Privilege is like an invisible door. You can walk right through it and never realize it’s there until it shuts close for somebody else.
My grandmother never went to school past the age of ten. She’s a little too loud and boisterous at times, is never afraid to speak her mind, and to my family’s embarrassment, can always be found haggling shamelessly with local shopkeepers to maximize savings. To some, her behavior may appear crude, but to me, my grandmother exemplifies the kind of rare and selfless individual who gives so much of herself away to help others that she’s perfectly content with just being happy that others experienced success from her sacrifices.
Grandmother never went to school past the age of ten. Being the eldest of three children, she stayed home full-time to look after her younger siblings. Born and raised in a time and place where getting an education was considered a luxury, my grandmother never had the chance at a post-secondary education, but I did. I am afforded so many more opportunities because of the country of my birth and the situation of my upbringing. It took me a while to realize it, but the success I’ve experienced in my life was as much pure luck as it was hard work. I was born into a privilege that my grandmother did not have and I have the chance to do something about it.
Inspired by my grandmother, I adopted a simple classroom activity about privilege from an article I found here.
I remember talking excitedly with a friend about this activity and the powerful messages it sends about the concepts of privilege, equity, and equality. I was not a teacher yet, but I was keen to start building the foundations for a classroom environment structured around social justice. My friend considered this for a moment, then said to me, “It’s a great exercise. But the problem with these types of activities is that it can’t just be about awareness. Okay, so we all have privilege to varying degrees, some more than others – so what? The question you need to ask next is: ‘Now what can we do about it?’” I took her suggestion to heart and asked my students exactly that.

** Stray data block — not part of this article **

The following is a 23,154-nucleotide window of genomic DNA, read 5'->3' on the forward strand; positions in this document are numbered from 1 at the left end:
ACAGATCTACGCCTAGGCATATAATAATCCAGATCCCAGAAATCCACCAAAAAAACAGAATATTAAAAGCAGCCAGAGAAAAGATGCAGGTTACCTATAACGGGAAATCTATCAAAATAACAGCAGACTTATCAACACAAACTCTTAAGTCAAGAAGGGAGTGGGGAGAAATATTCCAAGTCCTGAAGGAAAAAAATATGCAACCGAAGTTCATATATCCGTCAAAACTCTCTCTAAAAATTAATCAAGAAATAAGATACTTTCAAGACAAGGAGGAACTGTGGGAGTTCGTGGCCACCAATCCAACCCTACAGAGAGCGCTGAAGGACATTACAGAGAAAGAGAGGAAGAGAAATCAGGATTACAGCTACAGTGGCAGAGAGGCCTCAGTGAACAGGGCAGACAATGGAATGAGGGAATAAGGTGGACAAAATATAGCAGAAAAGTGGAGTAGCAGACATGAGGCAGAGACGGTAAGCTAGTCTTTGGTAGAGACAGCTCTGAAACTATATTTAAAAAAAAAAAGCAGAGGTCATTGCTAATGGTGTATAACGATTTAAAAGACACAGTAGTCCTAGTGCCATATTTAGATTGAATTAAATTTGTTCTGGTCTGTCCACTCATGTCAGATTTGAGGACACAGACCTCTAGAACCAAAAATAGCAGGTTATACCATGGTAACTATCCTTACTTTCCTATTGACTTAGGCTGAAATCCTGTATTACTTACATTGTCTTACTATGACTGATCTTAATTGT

With some help from a colleague, here is the follow-up activity I presented to my students: 1. Draw it- draw a picture to show what you would do to solve this problem. 2. Share it- share your solution with three other students in the class. 3. Write it- Now that you’ve listened to others’ solutions, write down a few sentences to add to your solution.
Despite the language barrier, my students surprised me with their many insightful responses. See their work below:
Instead of sitting in rows, we should aim for a more optimal arrangement.
Even better, perhaps we should all be equidistant from the bin.
Sometimes, we need a little help from each other.
Or maybe each person should be given multiple chances.